This caravan’s assembly is quite a scene to witness. Although it is evening, it’s still 105 degrees, and there is little more than a crescent moon to illuminate the night. Then, all of a sudden, the desert comes alive.

Using the WhatsApp messaging service on their cellphones, the local smugglers, who are tied in with networks of traffickers extending across West Africa, start coordinating the surreptitious loading of migrants from safe houses and basements across the city. They’ve been gathering all week from Senegal, Sierra Leone, Nigeria, Ivory Coast, Liberia, Chad, Guinea, Cameroon, Mali and other towns in Niger.

With 15 to 20 men — no women — crammed together into the back of each Toyota pickup, their arms and legs spilling over the sides, the vehicles pop out of alleyways and follow scout cars that have zoomed ahead to make sure there are no pesky police officers or border guards lurking who have not been paid off.

It’s like watching a symphony, but you have no idea where the conductor is. Eventually, they all converge at a gathering point north of the city, forming a giant caravan of 100 to 200 vehicles — the strength in numbers needed to ward off deserts bandits.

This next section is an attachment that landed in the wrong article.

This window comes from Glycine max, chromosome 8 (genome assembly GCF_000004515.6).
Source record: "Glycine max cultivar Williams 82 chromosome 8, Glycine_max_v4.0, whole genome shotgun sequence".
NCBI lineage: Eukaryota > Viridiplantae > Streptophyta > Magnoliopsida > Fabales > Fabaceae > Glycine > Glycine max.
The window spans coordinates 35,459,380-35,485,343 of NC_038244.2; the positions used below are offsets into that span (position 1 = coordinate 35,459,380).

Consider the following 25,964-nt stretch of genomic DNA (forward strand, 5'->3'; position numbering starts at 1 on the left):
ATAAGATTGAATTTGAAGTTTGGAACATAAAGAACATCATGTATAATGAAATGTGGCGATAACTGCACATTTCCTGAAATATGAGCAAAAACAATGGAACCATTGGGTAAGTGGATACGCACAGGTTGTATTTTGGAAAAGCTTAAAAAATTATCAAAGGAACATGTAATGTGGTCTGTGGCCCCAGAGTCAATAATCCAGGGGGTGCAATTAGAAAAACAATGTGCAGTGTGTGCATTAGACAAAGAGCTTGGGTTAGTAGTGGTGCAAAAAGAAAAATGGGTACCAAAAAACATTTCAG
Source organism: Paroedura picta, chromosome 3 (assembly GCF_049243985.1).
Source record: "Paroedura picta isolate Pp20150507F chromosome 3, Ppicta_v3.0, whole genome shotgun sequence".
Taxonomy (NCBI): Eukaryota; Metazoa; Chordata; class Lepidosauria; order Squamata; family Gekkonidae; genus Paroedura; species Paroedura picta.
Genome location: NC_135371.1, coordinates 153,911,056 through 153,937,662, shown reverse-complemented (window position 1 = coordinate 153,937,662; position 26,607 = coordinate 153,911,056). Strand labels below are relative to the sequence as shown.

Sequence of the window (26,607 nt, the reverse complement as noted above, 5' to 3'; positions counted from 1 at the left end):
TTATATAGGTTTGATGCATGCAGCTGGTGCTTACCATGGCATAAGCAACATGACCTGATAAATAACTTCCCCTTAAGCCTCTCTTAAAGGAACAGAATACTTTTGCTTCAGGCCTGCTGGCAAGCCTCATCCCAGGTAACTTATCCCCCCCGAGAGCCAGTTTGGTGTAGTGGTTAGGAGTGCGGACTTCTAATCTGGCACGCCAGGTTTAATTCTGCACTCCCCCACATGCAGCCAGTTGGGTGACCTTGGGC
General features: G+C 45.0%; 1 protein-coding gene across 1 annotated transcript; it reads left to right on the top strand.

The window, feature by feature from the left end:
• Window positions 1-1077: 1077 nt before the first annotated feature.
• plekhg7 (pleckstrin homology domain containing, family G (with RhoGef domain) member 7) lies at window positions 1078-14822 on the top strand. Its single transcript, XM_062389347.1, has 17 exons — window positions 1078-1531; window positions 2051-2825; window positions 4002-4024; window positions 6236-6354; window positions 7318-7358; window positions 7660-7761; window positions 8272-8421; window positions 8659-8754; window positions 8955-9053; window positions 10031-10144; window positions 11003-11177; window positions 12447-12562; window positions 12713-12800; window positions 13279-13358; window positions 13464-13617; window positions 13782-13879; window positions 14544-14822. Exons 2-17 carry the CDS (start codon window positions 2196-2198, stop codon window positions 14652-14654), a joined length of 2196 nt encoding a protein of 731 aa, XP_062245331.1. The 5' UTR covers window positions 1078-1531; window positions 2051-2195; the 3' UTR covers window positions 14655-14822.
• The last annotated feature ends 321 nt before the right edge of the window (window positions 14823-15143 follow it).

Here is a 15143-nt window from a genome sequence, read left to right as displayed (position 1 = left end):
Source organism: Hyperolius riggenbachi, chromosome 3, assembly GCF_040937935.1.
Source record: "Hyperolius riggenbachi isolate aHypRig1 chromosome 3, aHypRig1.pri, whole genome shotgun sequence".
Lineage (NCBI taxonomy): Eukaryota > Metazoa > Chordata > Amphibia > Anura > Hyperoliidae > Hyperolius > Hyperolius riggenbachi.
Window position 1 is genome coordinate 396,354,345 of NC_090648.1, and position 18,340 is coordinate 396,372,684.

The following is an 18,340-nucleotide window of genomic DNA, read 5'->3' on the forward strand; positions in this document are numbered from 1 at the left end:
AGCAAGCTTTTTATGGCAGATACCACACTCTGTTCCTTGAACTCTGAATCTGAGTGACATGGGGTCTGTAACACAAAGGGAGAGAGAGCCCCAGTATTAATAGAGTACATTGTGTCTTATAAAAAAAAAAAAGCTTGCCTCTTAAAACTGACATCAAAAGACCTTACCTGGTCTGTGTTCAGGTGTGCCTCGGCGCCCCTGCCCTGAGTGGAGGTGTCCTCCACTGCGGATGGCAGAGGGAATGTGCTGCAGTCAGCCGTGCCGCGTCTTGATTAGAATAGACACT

Poor Niger. Agadez, with its warrens of ornate mud-walled buildings, is a remarkable Unesco World Heritage site, but the city has been abandoned by tourists after attacks nearby by Boko Haram and other jihadists. So, as one smuggler explains to me, the cars and buses of the tourist industry have now been repurposed into a migration industry. There are now wildcat recruiters, linked to smugglers, all across West Africa who appeal to the mothers of boys to put up the $400 to $500 to send them to seek out jobs in Libya or Europe. Few make it, but others keep coming. Read more…